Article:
The human body holds millions of secrets to be discovered. With the advancement of science you’d think we’d have discovered everything, but that just simply isn’t the truth. So it should be no surprise that there is in fact a vision condition that is completely unexplainable. Some eye experts even refuse to believe it exists!
The eyes are complex organs. That’s why when a new vision condition emerges in people, it can take some time (and convincing) before we know more about it. This is especially the case for a condition known as visual snow.
The condition is rare and has left experts divided. While some are pushing for more research to be done about this condition to find possible causes and cures, others are convinced that this condition isn’t even real.
The question is, how do you even know if you have this condition? Many people who suffer from visual snow aren’t aware of it until they learn that visual snow is a condition. We tend to use ourselves as the pillar of normality; so when the only vision you’ve ever known is visual snow, how are you to know any different?
Visual Snow: The Symptoms
The name speaks for itself. Visual snow causes you to see as if you were looking at a grainy television set, where it looks like it is lightly snowing. We all love the sight of some light snowfall as much as the next person, but when it looks like it’s always snowing, it can get a little annoying.
There are two known types of visual snow: pulse type visual snow and broadband visual snow.
Pulse type visual snow is used to describe a type of visual snow where white dots are scattered across a person’s vision like raindrops on a windshield. The dots are far apart and will tend to flicker and can sometimes seem like they’re swirling around.
Broadband visual snow is the more “common” type; as common as a rare condition can be, that is. This type truly looks like a light snow fall. It would be as if you were constantly seeing real life like a pointillist painting.
This image shows a side by side comparison of the two types of visual snow. The two on the left depict pulse type visual snow, while the two on the right show broadband visual snow. However, the image furthest to the right more accurately depicts the broadband type.
Is Visual Snow Dangerous?
For the most part, visual snow is not a danger to your eyes. In fact, the reason why this condition is so mysterious is because no one knows the true cause of it.
Founder of the Eye On Vision Foundation, Jennifer Ambrose suffers from visual snow and was shocked when she found that there was nothing doctors could do for her. She set up her foundation to raise awareness and promote research on the topic.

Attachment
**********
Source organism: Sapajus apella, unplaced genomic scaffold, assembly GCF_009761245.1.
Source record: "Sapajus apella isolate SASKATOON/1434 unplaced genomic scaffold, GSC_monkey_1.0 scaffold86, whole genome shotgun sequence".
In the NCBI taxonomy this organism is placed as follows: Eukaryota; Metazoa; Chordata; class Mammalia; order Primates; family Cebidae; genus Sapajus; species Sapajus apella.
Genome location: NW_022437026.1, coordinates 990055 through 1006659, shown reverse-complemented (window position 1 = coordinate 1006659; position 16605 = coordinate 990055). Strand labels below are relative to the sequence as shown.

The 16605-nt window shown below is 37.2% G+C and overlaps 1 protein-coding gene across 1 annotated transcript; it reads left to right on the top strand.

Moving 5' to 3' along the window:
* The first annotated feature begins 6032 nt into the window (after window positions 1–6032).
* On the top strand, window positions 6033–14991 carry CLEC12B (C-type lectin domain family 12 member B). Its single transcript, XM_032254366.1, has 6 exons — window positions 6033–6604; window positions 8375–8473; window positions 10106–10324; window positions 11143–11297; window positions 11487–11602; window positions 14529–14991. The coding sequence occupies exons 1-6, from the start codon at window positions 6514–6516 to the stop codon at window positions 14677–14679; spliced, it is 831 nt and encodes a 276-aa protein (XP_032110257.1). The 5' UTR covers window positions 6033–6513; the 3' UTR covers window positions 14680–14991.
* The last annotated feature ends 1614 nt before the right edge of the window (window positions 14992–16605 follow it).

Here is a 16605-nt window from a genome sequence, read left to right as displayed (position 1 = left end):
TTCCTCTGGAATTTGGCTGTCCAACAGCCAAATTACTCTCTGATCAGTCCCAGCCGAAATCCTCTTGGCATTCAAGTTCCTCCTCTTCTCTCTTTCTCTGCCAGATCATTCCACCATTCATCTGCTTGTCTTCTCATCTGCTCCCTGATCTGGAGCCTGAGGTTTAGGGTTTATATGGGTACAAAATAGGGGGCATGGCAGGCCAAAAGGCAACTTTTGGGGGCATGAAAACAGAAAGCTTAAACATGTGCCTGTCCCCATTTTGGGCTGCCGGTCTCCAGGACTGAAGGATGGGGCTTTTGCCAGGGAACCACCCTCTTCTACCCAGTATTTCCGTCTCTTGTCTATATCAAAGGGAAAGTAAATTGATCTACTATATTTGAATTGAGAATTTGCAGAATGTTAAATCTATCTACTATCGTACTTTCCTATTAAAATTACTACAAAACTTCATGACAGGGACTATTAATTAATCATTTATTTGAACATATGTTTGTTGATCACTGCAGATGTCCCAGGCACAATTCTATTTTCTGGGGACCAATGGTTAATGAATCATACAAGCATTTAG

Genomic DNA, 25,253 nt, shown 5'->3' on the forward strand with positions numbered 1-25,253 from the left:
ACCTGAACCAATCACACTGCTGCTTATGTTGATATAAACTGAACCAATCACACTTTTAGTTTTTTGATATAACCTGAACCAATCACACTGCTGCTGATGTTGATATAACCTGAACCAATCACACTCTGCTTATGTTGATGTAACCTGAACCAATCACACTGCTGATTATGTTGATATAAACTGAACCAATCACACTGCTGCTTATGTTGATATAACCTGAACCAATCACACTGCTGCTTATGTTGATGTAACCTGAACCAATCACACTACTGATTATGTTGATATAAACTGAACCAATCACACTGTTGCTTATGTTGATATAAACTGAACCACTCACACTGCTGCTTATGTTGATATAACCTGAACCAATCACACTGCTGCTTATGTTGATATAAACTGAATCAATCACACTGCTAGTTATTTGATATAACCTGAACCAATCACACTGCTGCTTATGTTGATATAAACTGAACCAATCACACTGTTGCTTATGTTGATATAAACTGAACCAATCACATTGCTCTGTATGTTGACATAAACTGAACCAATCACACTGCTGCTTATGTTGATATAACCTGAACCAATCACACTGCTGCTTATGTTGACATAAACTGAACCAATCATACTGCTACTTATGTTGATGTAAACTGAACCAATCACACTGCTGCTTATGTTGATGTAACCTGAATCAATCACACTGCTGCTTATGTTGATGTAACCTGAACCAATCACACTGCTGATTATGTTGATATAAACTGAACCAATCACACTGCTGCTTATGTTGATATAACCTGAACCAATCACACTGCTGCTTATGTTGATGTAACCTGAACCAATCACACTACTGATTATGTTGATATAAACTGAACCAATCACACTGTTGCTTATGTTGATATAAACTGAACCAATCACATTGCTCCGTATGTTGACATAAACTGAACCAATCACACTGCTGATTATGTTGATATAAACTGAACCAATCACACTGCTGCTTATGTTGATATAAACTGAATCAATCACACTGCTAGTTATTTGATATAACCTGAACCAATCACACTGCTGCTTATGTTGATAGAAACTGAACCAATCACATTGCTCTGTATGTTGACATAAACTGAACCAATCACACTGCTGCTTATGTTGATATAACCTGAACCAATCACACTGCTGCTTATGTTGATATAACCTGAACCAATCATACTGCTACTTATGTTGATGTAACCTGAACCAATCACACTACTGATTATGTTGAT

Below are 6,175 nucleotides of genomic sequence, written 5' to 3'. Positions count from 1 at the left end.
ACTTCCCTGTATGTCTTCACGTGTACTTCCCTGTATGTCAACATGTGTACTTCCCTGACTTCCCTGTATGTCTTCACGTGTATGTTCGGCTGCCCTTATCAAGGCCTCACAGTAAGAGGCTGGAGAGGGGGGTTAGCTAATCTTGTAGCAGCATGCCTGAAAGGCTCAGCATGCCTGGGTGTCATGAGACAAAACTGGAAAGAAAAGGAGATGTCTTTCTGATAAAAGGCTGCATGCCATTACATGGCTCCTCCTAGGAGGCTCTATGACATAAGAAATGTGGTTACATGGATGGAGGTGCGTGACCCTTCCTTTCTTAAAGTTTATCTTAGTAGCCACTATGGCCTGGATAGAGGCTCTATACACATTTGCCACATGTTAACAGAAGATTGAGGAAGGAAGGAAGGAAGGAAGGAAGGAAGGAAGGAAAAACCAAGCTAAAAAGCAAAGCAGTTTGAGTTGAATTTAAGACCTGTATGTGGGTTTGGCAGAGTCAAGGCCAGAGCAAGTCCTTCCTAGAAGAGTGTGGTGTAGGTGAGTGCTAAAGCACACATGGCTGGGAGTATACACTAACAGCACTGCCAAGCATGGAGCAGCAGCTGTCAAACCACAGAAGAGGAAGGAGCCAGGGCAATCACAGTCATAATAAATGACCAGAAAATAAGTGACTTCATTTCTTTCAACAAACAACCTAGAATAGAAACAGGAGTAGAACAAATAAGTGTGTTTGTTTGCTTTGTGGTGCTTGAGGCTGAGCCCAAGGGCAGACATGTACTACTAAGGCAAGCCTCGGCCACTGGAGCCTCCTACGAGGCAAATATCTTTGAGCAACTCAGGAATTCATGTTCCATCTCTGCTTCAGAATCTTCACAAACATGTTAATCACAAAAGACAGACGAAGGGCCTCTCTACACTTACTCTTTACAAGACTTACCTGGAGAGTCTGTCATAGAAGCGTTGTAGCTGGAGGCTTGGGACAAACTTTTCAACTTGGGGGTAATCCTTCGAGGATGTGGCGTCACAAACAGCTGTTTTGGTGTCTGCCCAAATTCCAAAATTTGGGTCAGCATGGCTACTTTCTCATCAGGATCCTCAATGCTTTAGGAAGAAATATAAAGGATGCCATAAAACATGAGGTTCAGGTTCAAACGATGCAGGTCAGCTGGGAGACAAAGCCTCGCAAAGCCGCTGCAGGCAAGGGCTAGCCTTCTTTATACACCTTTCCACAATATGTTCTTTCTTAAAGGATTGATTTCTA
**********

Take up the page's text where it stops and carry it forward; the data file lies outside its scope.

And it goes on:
Her affiliated Facebook page has also become a safe haven for those with visual snow, offering support and understanding for those suffering from it. Something that people with visual snow can’t seem to get from doctors.
The reason visual snow is not thought to be dangerous is because there is nothing physically wrong with the eye. Those who claim to suffer from this condition often have no retinal scarring or tears, which is a big reason why many experts are skeptical to believe this condition exists.
The good news is that aside from being an irritating condition, those with visual snow are no more likely to develop eye diseases than any other regular functioning eyes.
So if you think you may be suffering from visual snow, talk to your doctor to make sure it isn’t a more serious condition. The condition is often confused with floaters, which can be an early sign for glaucoma. Visual snow is much more apparent than floaters and are there at every moment of the day.
Visual Snow: Potential Causes
The exact cause of visual snow is completely unknown. Many refer to the condition as an anomaly or as a phenomenon. But it isn’t as rare as you’d think. Because there has been little research done on the subject, the number of people living with visual snow is unknown, but more and more sufferers are spreading the word.
Aside from the Eye on Vision Foundation, plenty of other groups on Facebook exist for those with visual snow to share their stories and get help. It may affect a small portion of our country’s vast population, but it is by no means an anomaly.
A phenomenon perhaps, but definitely not an anomaly.
Fortunately, some brave experts have gone against their colleagues to research visual snow and its cause or causes.
In 2014, a study was released that claimed that visual snow is not a problem with the eyes, but rather the brain. Brain scans performed on the participants showed abnormal brain activity in the parts of the brain responsible for sight.
Though the exact cause of this abnormality is not known, experts have a hunch that it may be due to something neuritis. People who suffer from Lyme disease are likely to suffer from something neuritis as a result of the disease. More research about the link between visual snow and Lyme disease is hopefully underway.
Another factor thought to be causing visual snow is prescription medication. One report is claiming that visual snow could be a side effect of taking certain medications. However, there is little evidence to support this hypothesis.
As of now, there is no treatment available for visual snow other than simply learning to live with it. However, some doctors say that medication can help, but, once again, there is little evidence to support this claim. Knowing the cause is the first step in finding a cure or treatment. Until then, there isn’t much medical experts can do for those with visual snow.
Rare condition like visual snow will diminish the quality of life of those whom it affects. The more research that is done, the more lives we can improve through the power of better sight.
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